Do Cognac regulations stifle innovation?
A rich tapestry of history is woven into the very soul of Cognac. The Spirits Business assesses a category that is starting to shake off the shackles of the past while respecting the traditions that have contributed so meaningfully to its success.
*This feature was first published in the May 2018 issue of The Spirits Business
When compared with quirky gins, cutting-edge whiskies and outlandish vodkas, Cognac, on the surface at least, doesn’t look like a hotbed of innovation. The category is subject to some of the strictest spirits regulations in the world, with each stage of production dictated by its longstanding Appellation d’Origine Contrôlée (AOC).
These rules that outline Cognac’s delimited region, grape varieties, distillation, ageing, and blending processes have undoubtedly enabled the industry to secure a reputation for quality and integrity – but has this been at the expense of experimentation?
Discussions over the appellation and whether it should evolve are ongoing, particularly as cross-category competition ramps up and as brands seek to recruit new consumers through creative products. In the meantime, a number of châteaux have proven that experimentation is possible within the confines of the AOC, while some have been happy to stray outside.
Rather than challenge the specificity of Cognac, Hine has created a line of expressions that celebrates it. In 2014, the Jarnac-based producer unveiled its Domaines Hine Bonneuil range, which, while highlighting Cognac’s terroir, rebels against the category’s tradition of blending with a single-estate, single-vintage, single-harvest offering. The series, made exclusively using grapes grown in the Grande Champagne enclave of Bonneuil, aims to “show what the vineyard does in any year”.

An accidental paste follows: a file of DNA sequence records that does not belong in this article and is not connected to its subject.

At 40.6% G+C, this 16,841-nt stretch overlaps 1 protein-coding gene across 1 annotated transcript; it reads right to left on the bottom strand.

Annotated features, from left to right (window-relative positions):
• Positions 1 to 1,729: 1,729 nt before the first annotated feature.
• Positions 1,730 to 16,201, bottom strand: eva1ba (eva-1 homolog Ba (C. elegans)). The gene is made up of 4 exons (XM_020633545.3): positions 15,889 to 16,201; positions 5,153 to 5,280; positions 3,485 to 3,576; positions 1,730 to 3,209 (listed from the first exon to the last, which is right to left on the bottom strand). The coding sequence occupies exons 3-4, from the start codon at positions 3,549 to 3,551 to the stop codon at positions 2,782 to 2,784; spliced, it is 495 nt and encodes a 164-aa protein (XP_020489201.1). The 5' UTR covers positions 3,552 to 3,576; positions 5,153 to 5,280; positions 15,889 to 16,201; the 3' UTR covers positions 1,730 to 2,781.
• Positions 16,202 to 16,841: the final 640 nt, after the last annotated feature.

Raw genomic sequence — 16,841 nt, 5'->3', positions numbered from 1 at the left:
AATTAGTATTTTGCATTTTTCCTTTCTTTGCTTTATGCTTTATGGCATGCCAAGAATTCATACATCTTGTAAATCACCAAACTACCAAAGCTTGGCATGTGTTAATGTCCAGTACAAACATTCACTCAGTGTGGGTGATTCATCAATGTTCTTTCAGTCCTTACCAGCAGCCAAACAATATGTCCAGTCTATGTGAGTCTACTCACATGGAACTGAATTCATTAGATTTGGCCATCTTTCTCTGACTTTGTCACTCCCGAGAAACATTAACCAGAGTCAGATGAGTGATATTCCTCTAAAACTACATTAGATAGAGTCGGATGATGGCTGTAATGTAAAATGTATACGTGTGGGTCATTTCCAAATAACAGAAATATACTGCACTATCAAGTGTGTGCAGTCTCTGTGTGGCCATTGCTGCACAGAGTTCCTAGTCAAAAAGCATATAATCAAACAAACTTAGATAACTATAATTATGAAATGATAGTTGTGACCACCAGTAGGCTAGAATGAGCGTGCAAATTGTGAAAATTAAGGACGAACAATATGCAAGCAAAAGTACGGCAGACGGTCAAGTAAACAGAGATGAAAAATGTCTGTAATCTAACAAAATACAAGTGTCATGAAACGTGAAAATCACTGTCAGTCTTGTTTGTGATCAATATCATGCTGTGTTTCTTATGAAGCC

“Our ambition is to preserve and reveal the aroma#c essence of the ini#al white wine, evolving with each vintage, therefore not ageing over 10 years to prevent strong wood influence,” explains MarieEmmanuelle Febvret, Hine’s marketing manager. “We only release Bonneuil in outstanding vintages, as we step out of the blending process. Therefore we made the decision not to bottle 2007.” A 2008 vintage, however, will be released in the autumn.
Febvret says that while Cognac’s regulations “can feel a bit restrictive when considering product development in a dynamic spirits industry, they are paramount to preserve the identity of Cognac”. She continues: “We tend to seek innovation within our terroir, whether it is with our bicentennial tradition of single vintages, our approach to acute provenance with Bonneuil or with a specific collection of single casks available on demand.”